TABLE 5______________________________________Processing time for mercerization (min.)                Softening point (°C.)______________________________________15                    9820                   10540                   10560                   110______________________________________

In a case where 60 grams (one part) of the wood flour (100 mesh) of the above hardwood admixture are mercerized at 23° C. with 40% sodium hydroxide (16.6 parts, i.e., 1424 grams), optimum processing time for achieving a final product (i.e., benzylated lignocellulosic substance), which is free from brittleness and possesses enough toughness to be used as material to be foamed, is in the range of 20 to 50 minutes. When such a benzylated lignocellulosic substance which had been mercerized for the optimum processing time was subjected to foaming without additives, a foamed material having a closed cell ratio of 100% and expansion ratio of around 20:1 was obtained.

When processing time for mercerization is shorter than 20 minutes, the substitution ratio of benzyl groups decreases by around 10% so that the final product (benzylated lignocellulosic substance) does not improve in its toughness, staying comparatively brittle. On the other hand, when processing time for mercerization exceeds 50 minutes, the brittleness of the final product increases so that it becomes difficult to achieve foaming without additives with a maximum expansion ratio of 10:1 or more. It is to be understood that optimum toughness for foaming can be achieved in the region where processing time for mercerization is 20 to 50 minutes and Young's modulus is 1.50×104 kgf/cm2 or more.

The toughness (or brittleness) of benzylated lignocellulosic substances will be explained as follows, in conjunction with the results shown in Tables 4 and 5.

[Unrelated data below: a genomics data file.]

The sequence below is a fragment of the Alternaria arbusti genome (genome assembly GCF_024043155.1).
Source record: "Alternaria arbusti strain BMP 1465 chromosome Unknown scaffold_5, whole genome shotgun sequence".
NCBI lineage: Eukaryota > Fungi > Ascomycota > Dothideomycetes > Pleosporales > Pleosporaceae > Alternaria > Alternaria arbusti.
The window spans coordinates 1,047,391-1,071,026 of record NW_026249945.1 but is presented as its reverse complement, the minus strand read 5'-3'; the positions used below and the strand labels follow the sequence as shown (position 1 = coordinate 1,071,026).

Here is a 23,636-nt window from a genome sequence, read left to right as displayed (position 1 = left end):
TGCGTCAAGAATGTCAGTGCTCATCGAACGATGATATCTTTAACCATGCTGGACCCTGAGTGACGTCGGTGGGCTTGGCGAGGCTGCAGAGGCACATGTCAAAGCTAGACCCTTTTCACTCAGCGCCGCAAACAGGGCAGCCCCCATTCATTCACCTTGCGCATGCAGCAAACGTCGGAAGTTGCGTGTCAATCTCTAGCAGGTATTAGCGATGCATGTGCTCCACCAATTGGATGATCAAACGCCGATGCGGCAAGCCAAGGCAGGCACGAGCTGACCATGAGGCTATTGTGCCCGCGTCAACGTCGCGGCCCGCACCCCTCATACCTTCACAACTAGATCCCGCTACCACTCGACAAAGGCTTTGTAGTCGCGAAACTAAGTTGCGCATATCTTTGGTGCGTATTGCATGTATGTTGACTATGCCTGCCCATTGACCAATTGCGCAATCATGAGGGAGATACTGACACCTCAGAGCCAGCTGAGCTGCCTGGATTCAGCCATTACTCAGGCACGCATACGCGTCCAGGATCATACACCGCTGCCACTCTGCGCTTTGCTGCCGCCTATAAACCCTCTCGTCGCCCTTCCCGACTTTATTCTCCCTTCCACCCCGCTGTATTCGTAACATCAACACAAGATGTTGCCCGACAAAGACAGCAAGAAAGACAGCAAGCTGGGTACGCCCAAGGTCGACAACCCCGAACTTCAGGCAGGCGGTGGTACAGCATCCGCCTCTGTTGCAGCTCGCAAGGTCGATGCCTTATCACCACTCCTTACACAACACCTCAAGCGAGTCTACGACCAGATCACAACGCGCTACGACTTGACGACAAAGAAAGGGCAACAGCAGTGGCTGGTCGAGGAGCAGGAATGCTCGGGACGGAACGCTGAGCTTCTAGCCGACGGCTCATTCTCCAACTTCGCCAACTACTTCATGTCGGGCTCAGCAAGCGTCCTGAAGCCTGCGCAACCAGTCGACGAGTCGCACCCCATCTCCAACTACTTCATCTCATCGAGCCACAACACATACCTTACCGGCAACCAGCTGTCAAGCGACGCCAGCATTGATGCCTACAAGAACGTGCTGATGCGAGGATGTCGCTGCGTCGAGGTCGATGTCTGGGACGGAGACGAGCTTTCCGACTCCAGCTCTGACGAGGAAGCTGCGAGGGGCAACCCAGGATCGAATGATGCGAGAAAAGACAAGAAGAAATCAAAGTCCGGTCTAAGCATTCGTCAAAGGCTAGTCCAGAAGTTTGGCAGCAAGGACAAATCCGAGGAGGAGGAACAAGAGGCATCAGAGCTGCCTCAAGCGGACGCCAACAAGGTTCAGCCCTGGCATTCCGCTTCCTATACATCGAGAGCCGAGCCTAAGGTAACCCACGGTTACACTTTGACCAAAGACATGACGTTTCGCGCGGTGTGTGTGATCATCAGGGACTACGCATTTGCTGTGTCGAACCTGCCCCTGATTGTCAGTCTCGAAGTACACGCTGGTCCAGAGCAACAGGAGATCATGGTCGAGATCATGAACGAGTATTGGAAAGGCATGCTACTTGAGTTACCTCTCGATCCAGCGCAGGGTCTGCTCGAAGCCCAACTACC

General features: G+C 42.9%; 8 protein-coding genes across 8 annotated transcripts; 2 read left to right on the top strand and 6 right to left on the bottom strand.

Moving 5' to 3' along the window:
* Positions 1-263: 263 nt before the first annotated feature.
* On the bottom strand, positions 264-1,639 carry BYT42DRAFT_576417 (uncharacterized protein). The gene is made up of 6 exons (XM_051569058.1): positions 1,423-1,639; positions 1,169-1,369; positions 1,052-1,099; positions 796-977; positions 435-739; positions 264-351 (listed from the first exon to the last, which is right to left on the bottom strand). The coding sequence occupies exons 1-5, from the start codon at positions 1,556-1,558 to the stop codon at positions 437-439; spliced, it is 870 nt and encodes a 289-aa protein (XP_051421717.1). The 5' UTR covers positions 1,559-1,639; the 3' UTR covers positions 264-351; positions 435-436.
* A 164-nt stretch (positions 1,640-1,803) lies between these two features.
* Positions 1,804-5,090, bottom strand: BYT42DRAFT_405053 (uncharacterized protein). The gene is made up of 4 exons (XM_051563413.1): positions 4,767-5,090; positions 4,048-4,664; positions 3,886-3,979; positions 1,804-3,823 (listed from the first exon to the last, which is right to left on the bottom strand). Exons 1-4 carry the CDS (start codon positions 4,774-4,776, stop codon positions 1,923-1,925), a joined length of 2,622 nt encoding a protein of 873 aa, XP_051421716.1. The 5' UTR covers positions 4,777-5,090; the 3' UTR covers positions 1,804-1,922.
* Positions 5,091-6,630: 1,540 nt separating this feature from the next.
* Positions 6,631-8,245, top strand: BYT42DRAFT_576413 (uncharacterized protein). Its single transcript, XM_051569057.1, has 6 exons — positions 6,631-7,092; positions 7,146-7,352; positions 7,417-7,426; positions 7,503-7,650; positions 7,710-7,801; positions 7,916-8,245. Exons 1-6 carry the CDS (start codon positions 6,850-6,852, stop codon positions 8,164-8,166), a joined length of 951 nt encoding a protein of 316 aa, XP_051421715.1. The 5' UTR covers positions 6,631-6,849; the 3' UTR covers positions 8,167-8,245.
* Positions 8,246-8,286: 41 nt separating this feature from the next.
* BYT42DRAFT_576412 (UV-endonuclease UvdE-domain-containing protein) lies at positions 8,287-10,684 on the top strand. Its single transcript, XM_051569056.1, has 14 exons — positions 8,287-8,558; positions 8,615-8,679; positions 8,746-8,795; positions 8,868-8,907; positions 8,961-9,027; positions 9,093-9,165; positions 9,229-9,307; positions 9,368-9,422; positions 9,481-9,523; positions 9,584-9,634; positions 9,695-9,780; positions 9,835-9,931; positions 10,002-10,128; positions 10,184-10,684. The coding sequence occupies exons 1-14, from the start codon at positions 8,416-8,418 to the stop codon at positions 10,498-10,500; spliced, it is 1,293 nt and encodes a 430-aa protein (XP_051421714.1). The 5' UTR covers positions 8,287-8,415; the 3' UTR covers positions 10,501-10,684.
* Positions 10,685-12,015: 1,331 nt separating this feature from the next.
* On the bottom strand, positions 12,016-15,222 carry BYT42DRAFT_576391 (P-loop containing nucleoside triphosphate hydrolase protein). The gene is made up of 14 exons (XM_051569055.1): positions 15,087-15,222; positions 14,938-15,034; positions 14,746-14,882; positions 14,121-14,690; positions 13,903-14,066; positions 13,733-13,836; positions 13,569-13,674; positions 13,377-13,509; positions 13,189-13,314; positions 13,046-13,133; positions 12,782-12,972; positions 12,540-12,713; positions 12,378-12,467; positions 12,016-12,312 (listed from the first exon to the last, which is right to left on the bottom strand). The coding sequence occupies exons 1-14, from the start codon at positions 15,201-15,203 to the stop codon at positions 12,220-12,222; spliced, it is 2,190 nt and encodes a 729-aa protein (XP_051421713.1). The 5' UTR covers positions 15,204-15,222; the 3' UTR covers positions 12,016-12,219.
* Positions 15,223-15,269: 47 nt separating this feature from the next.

As the processing time for mercerization increases, the action of alkali gradually increases so that decomposition caused by severance between molecules starts from parts which are the most vulnerable to alkali, the production of low molecular weight species. In the case of a hardwood, for example, of the chemical components which constitute a wood raw material, a glucuronoxylan-lignin linkage in the lignin-carbohydrate complex (LCC) is the most vulnerable to alkali. A glucuronoxylan is a polysaccharide component constituting the base of a lignin-carbohydrate complex (LCC). It is known that glucuronoxylan-lignin linkages are benzyl-ester linkages and benzyl-ether linkages [T. Koshijima, T. Watanabe and J. Azuma, Existence of Benzylated Carbohydrate Moiety in Lignin-Carbohydrate Complex from Pine Wood, Chemistry Letters, 1737-1740, (1984); T. Watanabe, S. Kaizu and T. Koshijima, Binding Sites of Carbohydrate Moieties toward Lignin in "Lignin-Carbohydrate Complex" from Pinus densiflora Wood, Chemistry Letters, 1871-1874, (1986); N. Takahashi and T. Koshijima, Ester Linkages between Lignin and Glucuronoxylan in a Lignin-Carbohydrate Complex from Beech (Fagus crenata) Wood, Wood Sci. Technol. 22:231-241,(1988); T. Watanabe and T. Koshijima, Evidence for Ester Linkages between Lignin and Glucuronic Acid in Lignin-Carbohydrate Complex by DDQ-Oxidation, Agric. Biol. Chem., 52(11), 2953-2955, (1988); T. Koshijima, T. Watanabe and F. Yaku, Structure and Properties of the Lignin-Carbohydrate Complex Polymer as an Amphipathic Substance, ACS Symposium Series No.397, "Lignin: Properties and Materials", 11-28, (1989); T. Watanabe, T. Imamura, T. Koshijima and M. Kuwahara, Determination of Ester Bonds between Lignin and Glucuronoxylan in Fagus crenata Wood, Seventh International Symposium on Wood and Pulping Chemistry (Proceedings) 1, 82-86, (1993)]. After lignin has been accordingly separated from a lignin-carbohydrate complex (LCC) by the action of alkali, the lignin-carbohydrate complex (LCC) is decomposed into two components, that is, glucuronoxylan and lignin so that the lignin-carbohydrate complex (LCC) loses the property of functioning as a compatibilizer. Of the lignin-carbohydrate complex (LCC) contained in an ordinary hardwood, 90 wt % or more exists as lignin-glucuronoxylan complex. 60 to 70 wt % of lignin-carbohydrate complex (LCC) contained in a softwood such as Japanese Pinus densiflora or Canadian spruce exists as lignin-glucomannan complex and 30 to 40 wt % as lignin-glucuronoxylan complex.